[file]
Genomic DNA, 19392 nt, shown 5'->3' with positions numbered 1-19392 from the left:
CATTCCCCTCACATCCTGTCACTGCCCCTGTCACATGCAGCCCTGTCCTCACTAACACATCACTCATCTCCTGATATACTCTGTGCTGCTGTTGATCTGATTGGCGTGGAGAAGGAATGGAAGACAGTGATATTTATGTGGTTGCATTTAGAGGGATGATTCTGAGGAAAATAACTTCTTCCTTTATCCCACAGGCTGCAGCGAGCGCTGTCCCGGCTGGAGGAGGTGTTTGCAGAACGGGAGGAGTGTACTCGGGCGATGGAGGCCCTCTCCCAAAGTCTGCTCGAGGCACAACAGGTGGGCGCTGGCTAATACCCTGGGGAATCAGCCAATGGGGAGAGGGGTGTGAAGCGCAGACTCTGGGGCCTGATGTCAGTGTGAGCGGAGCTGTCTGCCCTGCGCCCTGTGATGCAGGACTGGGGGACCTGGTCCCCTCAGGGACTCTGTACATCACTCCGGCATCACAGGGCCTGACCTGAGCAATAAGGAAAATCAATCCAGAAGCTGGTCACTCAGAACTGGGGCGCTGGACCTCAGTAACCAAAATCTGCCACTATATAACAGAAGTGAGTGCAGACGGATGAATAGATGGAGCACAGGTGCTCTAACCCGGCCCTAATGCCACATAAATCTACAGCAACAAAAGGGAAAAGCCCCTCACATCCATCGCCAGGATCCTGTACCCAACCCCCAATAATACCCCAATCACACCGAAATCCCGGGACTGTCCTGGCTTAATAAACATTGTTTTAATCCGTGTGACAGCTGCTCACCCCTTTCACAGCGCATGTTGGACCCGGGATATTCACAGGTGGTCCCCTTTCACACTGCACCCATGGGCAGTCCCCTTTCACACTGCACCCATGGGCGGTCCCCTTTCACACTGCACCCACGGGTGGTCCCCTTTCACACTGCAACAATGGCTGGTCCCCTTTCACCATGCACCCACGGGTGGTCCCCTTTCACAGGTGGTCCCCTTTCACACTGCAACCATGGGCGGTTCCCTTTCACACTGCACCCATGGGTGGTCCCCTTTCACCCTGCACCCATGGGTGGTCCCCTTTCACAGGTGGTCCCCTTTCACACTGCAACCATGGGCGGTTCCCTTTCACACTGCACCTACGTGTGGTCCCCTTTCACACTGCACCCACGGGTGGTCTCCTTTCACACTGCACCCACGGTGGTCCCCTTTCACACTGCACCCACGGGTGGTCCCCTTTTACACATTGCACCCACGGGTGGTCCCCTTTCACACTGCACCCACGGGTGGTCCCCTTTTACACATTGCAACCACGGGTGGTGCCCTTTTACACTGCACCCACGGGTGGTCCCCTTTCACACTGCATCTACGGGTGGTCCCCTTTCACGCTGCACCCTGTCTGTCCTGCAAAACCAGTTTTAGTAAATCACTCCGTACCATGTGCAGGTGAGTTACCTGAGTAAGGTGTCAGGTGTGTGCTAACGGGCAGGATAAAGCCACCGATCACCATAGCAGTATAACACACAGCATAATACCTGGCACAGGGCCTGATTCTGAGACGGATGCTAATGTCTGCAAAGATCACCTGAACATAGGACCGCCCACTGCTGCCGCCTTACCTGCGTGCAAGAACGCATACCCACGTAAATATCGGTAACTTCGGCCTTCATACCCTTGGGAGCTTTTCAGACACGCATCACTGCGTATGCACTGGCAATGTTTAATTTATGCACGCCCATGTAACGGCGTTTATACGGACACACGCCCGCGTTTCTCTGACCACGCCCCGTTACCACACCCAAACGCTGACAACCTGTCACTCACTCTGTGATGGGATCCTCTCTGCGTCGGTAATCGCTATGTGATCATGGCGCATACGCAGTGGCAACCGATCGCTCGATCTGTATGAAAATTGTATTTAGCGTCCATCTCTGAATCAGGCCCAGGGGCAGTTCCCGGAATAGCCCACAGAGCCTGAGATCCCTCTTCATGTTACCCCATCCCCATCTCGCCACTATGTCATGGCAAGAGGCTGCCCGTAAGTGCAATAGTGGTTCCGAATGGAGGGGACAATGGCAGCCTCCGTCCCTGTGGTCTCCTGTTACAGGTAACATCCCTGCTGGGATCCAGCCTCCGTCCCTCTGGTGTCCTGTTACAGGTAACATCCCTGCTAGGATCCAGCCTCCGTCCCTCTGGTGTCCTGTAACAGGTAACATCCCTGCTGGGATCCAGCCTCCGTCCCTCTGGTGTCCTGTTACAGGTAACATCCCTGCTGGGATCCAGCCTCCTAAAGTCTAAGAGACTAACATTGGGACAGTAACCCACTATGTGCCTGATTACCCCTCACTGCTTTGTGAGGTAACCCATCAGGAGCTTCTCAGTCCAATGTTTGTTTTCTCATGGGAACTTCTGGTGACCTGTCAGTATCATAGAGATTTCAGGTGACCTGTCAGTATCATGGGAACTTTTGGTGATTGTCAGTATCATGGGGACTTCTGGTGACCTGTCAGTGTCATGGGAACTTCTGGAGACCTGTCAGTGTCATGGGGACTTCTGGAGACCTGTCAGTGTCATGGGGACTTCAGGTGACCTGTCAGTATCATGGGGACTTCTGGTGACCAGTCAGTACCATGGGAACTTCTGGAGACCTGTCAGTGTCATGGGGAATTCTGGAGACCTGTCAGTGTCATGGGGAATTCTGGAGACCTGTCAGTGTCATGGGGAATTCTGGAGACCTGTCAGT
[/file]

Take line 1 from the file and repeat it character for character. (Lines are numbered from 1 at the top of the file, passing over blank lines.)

Genomic DNA, 19392 nt, shown 5'->3' with positions numbered 1-19392 from the left: